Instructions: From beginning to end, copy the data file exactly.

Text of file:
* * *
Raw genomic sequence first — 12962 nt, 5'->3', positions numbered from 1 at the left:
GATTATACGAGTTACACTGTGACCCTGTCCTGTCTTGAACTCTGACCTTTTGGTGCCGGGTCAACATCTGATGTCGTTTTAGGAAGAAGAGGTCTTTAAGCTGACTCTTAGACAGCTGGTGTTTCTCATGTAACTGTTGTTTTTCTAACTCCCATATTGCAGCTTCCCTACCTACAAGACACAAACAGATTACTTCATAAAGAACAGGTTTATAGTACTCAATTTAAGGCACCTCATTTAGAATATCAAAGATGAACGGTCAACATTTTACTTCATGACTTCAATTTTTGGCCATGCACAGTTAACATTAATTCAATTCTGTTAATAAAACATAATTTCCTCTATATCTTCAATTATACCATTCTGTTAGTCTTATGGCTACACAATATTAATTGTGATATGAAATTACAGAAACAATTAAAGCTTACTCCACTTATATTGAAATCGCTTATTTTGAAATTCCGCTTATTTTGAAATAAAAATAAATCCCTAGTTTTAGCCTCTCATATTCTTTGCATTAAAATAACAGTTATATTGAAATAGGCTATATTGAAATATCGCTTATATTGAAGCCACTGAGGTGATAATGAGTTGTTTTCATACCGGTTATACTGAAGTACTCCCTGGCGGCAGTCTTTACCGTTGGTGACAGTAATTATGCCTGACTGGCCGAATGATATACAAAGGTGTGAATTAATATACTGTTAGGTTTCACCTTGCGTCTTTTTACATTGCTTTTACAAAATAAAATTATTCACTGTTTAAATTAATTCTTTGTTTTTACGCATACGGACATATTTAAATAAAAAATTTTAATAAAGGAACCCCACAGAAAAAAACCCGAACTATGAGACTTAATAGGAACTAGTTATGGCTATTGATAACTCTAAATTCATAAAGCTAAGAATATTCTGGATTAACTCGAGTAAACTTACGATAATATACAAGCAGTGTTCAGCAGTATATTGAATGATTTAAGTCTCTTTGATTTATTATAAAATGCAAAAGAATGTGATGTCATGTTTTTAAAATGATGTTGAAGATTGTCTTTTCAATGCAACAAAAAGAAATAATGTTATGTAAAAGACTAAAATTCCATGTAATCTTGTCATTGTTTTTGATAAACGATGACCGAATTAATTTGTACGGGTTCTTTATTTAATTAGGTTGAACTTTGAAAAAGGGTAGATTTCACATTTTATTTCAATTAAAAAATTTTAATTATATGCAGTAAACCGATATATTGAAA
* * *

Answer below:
Raw genomic sequence first — 12962 nt, 5'->3', positions numbered from 1 at the left:
GATTATACGAGTTACACTGTGACCCTGTCCTGTCTTGAACTCTGACCTTTTGGTGCCGGGTCAACATCTGATGTCGTTTTAGGAAGAAGAGGTCTTTAAGCTGACTCTTAGACAGCTGGTGTTTCTCATGTAACTGTTGTTTTTCTAACTCCCATATTGCAGCTTCCCTACCTACAAGACACAAACAGATTACTTCATAAAGAACAGGTTTATAGTACTCAATTTAAGGCACCTCATTTAGAATATCAAAGATGAACGGTCAACATTTTACTTCATGACTTCAATTTTTGGCCATGCACAGTTAACATTAATTCAATTCTGTTAATAAAACATAATTTCCTCTATATCTTCAATTATACCATTCTGTTAGTCTTATGGCTACACAATATTAATTGTGATATGAAATTACAGAAACAATTAAAGCTTACTCCACTTATATTGAAATCGCTTATTTTGAAATTCCGCTTATTTTGAAATAAAAATAAATCCCTAGTTTTAGCCTCTCATATTCTTTGCATTAAAATAACAGTTATATTGAAATAGGCTATATTGAAATATCGCTTATATTGAAGCCACTGAGGTGATAATGAGTTGTTTTCATACCGGTTATACTGAAGTACTCCCTGGCGGCAGTCTTTACCGTTGGTGACAGTAATTATGCCTGACTGGCCGAATGATATACAAAGGTGTGAATTAATATACTGTTAGGTTTCACCTTGCGTCTTTTTACATTGCTTTTACAAAATAAAATTATTCACTGTTTAAATTAATTCTTTGTTTTTACGCATACGGACATATTTAAATAAAAAATTTTAATAAAGGAACCCCACAGAAAAAAACCCGAACTATGAGACTTAATAGGAACTAGTTATGGCTATTGATAACTCTAAATTCATAAAGCTAAGAATATTCTGGATTAACTCGAGTAAACTTACGATAATATACAAGCAGTGTTCAGCAGTATATTGAATGATTTAAGTCTCTTTGATTTATTATAAAATGCAAAAGAATGTGATGTCATGTTTTTAAAATGATGTTGAAGATTGTCTTTTCAATGCAACAAAAAGAAATAATGTTATGTAAAAGACTAAAATTCCATGTAATCTTGTCATTGTTTTTGATAAACGATGACCGAATTAATTTGTACGGGTTCTTTATTTAATTAGGTTGAACTTTGAAAAAGGGTAGATTTCACATTTTATTTCAATTAAAAAATTTTAATTATATGCAGTAAACCGATATATTGAAA